Credit cards are a fantastic way to build your credit and give you the flexibility to make purchases at any time. But there’s more to them than just making purchases. Before applying for one, you need to understand the different types of interest rates and how they can affect your finances.
As Lantern by SoFi advisors you must “Learn how credit card interest works and how to calculate credit card interest, so you can better take advantage of the benefits your card has to offer without incurring debt,”
Regular Interest Rate
The regular interest rate is the interest rate you pay on the balance of your credit card. This is usually expressed as a percentage and charged to you as a monthly service fee, which gets added to your outstanding balance. It’s important to note that this fee is charged on the entire outstanding balance rather than just the new purchases made during that month. The higher your balance, the more money you’ll end up paying in fees and interest charges if it remains unpaid until next month’s statement date rolls around again!
Cash Advance Interest Rate
The cash advance interest rate is the interest rate charged on cash advances, which are made with a credit card. Cash advances are not subject to grace periods and minimum payment rules like regular purchases, however they do have an APR of their own. If you’ve ever gotten in over your head with credit card debt and had to pay back a large sum of money in short order, it’s likely that you were charged this type of interest rate and were unable to get out from under it quickly enough.
Balance Transfer Interest Rate
If you’re transferring a balance, it’s important to understand what your interest rate will be. The interest rate on your new card will be higher than the regular rate, but it’s often lower than what you’re already paying. That difference gives you time to pay off your debt without accruing tons of additional fees and interest payments.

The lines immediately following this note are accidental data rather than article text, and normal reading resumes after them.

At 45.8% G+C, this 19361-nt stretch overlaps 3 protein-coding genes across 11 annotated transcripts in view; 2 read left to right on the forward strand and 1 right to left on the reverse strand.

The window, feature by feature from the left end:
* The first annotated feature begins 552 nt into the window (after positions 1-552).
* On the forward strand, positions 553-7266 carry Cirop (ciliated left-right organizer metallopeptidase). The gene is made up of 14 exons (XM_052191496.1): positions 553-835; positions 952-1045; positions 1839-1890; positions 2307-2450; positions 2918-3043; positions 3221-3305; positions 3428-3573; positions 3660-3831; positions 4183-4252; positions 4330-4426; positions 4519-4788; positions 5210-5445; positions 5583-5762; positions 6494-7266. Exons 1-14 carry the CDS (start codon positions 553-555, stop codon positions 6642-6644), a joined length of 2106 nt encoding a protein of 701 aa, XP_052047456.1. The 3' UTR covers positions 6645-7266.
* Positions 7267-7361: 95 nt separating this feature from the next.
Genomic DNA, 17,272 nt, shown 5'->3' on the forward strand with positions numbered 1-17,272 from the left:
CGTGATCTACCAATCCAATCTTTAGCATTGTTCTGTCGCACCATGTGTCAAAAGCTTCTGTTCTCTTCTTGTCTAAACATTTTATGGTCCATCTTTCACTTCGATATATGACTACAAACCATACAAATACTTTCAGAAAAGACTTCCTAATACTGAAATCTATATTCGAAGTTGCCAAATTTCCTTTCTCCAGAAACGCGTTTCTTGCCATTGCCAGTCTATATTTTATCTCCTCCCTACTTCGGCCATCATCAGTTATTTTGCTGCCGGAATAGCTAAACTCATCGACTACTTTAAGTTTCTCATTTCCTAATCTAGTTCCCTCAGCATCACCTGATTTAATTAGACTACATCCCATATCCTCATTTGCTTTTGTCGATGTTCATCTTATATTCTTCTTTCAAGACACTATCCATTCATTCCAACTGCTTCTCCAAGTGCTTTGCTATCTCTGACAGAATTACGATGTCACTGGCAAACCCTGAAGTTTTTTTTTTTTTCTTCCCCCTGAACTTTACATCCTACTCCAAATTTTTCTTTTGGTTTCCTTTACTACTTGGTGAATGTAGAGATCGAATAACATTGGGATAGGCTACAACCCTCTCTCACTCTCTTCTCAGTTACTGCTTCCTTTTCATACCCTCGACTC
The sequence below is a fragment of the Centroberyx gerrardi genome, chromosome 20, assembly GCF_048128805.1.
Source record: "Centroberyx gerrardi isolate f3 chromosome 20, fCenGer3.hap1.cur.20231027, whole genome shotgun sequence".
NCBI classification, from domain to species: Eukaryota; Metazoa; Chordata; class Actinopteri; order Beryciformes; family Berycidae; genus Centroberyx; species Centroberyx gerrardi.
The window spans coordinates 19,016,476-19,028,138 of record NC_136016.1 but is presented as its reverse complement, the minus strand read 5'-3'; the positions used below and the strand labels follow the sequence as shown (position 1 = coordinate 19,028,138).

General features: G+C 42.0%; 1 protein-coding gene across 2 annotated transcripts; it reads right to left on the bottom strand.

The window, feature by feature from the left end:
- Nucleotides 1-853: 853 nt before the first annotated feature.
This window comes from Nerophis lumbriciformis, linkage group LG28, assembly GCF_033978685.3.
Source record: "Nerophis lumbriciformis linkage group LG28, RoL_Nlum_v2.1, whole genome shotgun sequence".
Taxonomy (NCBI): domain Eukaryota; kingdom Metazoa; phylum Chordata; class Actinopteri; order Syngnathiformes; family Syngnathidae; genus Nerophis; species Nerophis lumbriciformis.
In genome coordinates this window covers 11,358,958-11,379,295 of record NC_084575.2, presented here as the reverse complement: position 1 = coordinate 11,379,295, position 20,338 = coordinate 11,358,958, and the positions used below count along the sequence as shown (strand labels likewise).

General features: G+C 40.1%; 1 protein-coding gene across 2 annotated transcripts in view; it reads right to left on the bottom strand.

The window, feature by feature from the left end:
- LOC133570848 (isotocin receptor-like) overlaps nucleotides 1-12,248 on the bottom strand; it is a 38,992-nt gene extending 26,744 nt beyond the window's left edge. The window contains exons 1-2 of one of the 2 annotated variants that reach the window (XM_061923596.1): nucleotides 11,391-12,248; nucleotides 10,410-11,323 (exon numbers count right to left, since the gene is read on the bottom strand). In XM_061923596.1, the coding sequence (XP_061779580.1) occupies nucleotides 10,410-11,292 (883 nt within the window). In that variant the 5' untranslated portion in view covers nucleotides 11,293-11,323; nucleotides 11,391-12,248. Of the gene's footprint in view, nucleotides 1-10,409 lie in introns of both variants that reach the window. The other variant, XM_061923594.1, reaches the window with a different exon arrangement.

So if you have a balance transfer offer with a 0% APR for 15 months and an 18% APR after that, it would make sense for them to give you an initial period where there is no interest on your transferred credit card debts so that you can pay them off at a reasonable pace without getting bogged down by fees and interest payments.
Introductory Interest Rates
Introductory interest rates are a great way to pay off debt faster. These introductory rates are often for a limited time period, such as six months or one year. If you’re able to pay off your balance during this time, you’ll avoid paying any interest at all—which is why they’re often referred to as “0%” credit cards.
If you can’t pay off your full balance in this time frame, another option is a promotional rate that lasts up until your first payment date (usually 30 days after opening). This will keep the same low rate on whatever amount of debt remains after the introductory period expires.
Credit card interest rates are an important part of your credit card. They determine how much you will pay in interest and how long it will take to pay off your debt if you don’t pay off the balance each month. The most common types of credit card interest rates include variable, fixed and promotional balances.